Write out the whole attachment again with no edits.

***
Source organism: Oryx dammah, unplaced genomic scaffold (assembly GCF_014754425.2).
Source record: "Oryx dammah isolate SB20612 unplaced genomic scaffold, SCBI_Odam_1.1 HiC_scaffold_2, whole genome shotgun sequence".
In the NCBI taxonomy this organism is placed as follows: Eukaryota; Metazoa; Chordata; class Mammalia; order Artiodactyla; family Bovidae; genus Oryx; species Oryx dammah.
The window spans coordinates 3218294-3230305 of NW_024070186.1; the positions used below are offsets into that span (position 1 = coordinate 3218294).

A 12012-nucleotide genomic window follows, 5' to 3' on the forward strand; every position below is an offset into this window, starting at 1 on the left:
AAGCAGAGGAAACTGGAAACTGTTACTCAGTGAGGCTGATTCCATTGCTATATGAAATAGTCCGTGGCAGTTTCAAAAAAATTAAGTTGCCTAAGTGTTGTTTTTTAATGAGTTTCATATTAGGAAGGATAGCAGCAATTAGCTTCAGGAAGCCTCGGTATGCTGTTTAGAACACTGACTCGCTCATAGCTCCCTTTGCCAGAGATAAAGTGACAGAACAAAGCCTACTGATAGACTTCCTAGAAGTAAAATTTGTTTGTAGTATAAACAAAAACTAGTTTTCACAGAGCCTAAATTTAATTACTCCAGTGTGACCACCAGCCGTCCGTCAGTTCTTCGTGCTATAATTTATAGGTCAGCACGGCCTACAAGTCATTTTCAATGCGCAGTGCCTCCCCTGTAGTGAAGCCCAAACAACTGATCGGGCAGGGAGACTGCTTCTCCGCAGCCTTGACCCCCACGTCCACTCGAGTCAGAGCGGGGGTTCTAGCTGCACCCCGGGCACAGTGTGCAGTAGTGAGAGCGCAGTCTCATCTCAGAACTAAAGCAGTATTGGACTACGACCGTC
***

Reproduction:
Source organism: Oryx dammah, unplaced genomic scaffold (assembly GCF_014754425.2).
Source record: "Oryx dammah isolate SB20612 unplaced genomic scaffold, SCBI_Odam_1.1 HiC_scaffold_2, whole genome shotgun sequence".
In the NCBI taxonomy this organism is placed as follows: Eukaryota; Metazoa; Chordata; class Mammalia; order Artiodactyla; family Bovidae; genus Oryx; species Oryx dammah.
The window spans coordinates 3218294-3230305 of NW_024070186.1; the positions used below are offsets into that span (position 1 = coordinate 3218294).

A 12012-nucleotide genomic window follows, 5' to 3' on the forward strand; every position below is an offset into this window, starting at 1 on the left:
AAGCAGAGGAAACTGGAAACTGTTACTCAGTGAGGCTGATTCCATTGCTATATGAAATAGTCCGTGGCAGTTTCAAAAAAATTAAGTTGCCTAAGTGTTGTTTTTTAATGAGTTTCATATTAGGAAGGATAGCAGCAATTAGCTTCAGGAAGCCTCGGTATGCTGTTTAGAACACTGACTCGCTCATAGCTCCCTTTGCCAGAGATAAAGTGACAGAACAAAGCCTACTGATAGACTTCCTAGAAGTAAAATTTGTTTGTAGTATAAACAAAAACTAGTTTTCACAGAGCCTAAATTTAATTACTCCAGTGTGACCACCAGCCGTCCGTCAGTTCTTCGTGCTATAATTTATAGGTCAGCACGGCCTACAAGTCATTTTCAATGCGCAGTGCCTCCCCTGTAGTGAAGCCCAAACAACTGATCGGGCAGGGAGACTGCTTCTCCGCAGCCTTGACCCCCACGTCCACTCGAGTCAGAGCGGGGGTTCTAGCTGCACCCCGGGCACAGTGTGCAGTAGTGAGAGCGCAGTCTCATCTCAGAACTAAAGCAGTATTGGACTACGACCGTC